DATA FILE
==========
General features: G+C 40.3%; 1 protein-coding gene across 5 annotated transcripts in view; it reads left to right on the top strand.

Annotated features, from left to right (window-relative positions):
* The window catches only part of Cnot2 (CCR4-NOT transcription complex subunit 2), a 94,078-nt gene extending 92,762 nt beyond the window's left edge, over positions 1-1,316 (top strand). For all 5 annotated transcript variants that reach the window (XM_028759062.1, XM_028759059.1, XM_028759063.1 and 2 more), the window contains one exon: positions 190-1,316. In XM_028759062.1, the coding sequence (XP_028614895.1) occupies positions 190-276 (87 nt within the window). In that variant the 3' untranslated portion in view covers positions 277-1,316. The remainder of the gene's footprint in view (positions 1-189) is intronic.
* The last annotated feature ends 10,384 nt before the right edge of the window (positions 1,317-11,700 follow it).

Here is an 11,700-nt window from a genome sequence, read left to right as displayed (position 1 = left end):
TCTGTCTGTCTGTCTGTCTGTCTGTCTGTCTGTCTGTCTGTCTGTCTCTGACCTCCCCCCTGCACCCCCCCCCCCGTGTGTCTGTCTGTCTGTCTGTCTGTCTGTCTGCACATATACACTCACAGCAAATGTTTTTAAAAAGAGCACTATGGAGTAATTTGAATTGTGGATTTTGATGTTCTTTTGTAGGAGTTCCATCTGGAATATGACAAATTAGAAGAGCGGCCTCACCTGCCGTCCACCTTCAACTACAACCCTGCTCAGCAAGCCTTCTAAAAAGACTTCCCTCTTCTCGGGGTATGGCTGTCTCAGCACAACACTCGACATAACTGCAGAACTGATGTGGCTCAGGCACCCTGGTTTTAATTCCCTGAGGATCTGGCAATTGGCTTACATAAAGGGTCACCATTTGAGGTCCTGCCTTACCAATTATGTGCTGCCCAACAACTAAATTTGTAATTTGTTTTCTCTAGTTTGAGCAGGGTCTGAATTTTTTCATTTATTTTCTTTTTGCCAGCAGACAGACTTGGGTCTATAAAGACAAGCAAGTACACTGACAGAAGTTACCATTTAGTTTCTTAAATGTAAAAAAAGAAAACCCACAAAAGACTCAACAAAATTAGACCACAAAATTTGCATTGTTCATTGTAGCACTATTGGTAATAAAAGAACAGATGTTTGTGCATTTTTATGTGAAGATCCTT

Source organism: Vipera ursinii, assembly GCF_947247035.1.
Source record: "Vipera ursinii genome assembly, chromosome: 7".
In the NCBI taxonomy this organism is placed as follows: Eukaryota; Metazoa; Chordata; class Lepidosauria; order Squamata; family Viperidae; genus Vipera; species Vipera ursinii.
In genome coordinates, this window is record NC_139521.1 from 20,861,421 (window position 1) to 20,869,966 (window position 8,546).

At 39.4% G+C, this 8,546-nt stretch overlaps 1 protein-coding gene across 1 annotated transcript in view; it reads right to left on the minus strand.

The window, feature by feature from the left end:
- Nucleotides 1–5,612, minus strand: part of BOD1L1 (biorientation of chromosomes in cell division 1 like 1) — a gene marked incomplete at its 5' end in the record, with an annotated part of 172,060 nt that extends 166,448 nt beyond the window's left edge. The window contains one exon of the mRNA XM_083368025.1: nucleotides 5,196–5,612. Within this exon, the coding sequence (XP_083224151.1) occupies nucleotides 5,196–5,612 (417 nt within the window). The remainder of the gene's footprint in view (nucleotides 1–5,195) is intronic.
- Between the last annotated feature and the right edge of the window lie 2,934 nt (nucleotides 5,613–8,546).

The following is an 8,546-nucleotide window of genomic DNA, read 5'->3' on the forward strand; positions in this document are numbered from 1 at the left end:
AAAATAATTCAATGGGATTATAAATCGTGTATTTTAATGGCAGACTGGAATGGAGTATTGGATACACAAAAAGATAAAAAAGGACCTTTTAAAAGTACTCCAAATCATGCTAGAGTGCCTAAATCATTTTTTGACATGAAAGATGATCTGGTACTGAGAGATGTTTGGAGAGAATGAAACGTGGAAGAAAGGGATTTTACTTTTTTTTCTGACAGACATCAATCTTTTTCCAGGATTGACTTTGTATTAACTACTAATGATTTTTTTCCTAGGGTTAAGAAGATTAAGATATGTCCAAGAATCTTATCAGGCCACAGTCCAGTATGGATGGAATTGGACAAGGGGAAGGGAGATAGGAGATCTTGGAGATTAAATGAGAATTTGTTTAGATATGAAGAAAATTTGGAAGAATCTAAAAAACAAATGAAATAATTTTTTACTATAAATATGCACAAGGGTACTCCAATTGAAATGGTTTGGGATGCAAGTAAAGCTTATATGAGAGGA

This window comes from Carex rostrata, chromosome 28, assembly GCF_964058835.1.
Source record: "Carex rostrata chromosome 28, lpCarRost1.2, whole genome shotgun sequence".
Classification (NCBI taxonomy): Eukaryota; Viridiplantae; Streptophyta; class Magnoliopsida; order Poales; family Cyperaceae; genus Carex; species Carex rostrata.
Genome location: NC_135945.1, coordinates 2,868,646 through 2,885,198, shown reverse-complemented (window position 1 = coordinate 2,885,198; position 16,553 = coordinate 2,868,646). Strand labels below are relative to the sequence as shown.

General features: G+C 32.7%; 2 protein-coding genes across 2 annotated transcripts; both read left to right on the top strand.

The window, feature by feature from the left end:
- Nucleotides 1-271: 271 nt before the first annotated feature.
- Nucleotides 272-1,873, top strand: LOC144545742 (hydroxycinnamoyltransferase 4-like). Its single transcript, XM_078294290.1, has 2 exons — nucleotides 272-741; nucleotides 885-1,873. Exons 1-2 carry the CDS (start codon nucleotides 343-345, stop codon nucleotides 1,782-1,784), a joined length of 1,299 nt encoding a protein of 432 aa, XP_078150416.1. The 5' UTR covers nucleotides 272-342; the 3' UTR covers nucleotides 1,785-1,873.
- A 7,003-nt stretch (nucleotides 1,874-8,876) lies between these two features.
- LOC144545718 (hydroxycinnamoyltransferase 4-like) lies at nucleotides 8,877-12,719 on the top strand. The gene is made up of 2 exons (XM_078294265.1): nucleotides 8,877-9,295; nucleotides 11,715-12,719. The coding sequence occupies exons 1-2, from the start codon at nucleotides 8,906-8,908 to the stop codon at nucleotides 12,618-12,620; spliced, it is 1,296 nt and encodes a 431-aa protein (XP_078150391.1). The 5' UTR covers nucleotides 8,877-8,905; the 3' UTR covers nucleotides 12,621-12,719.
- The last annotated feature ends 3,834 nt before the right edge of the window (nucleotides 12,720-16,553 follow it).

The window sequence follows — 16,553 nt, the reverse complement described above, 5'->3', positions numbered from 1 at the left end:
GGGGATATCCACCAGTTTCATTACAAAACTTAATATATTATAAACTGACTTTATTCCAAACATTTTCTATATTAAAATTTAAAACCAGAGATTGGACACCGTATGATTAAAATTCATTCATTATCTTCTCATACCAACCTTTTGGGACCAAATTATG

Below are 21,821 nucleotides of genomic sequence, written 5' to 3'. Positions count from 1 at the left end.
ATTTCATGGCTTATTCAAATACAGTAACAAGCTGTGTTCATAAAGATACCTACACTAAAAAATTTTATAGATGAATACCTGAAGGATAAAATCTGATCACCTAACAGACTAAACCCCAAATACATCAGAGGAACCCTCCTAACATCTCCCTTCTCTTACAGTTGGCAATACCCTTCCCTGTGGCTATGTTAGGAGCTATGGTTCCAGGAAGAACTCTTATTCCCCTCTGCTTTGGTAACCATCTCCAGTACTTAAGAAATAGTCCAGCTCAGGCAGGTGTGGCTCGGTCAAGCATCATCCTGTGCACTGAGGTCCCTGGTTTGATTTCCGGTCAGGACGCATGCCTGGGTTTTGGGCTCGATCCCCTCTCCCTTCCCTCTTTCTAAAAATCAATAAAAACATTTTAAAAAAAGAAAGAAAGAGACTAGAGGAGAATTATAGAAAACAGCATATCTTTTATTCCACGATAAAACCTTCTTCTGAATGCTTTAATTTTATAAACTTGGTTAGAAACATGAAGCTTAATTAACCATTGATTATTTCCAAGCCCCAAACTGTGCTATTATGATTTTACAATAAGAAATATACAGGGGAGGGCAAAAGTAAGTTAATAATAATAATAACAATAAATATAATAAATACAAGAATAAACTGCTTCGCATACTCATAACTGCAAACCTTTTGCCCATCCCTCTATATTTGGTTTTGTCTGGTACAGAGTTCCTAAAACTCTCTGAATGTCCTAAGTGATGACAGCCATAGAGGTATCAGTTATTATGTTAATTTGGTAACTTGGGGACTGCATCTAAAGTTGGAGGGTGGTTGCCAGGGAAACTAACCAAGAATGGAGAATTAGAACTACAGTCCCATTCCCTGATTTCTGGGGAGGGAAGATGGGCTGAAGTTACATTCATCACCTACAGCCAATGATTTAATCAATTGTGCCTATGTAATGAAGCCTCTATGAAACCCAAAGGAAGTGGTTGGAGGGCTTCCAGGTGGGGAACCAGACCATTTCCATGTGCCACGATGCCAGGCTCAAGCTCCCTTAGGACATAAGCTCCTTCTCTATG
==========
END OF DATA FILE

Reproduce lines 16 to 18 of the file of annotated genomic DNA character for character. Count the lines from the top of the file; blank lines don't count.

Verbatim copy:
AAAATAATTCAATGGGATTATAAATCGTGTATTTTAATGGCAGACTGGAATGGAGTATTGGATACACAAAAAGATAAAAAAGGACCTTTTAAAAGTACTCCAAATCATGCTAGAGTGCCTAAATCATTTTTTGACATGAAAGATGATCTGGTACTGAGAGATGTTTGGAGAGAATGAAACGTGGAAGAAAGGGATTTTACTTTTTTTTCTGACAGACATCAATCTTTTTCCAGGATTGACTTTGTATTAACTACTAATGATTTTTTTCCTAGGGTTAAGAAGATTAAGATATGTCCAAGAATCTTATCAGGCCACAGTCCAGTATGGATGGAATTGGACAAGGGGAAGGGAGATAGGAGATCTTGGAGATTAAATGAGAATTTGTTTAGATATGAAGAAAATTTGGAAGAATCTAAAAAACAAATGAAATAATTTTTTACTATAAATATGCACAAGGGTACTCCAATTGAAATGGTTTGGGATGCAAGTAAAGCTTATATGAGAGGA

This window comes from Carex rostrata, chromosome 28, assembly GCF_964058835.1.
Source record: "Carex rostrata chromosome 28, lpCarRost1.2, whole genome shotgun sequence".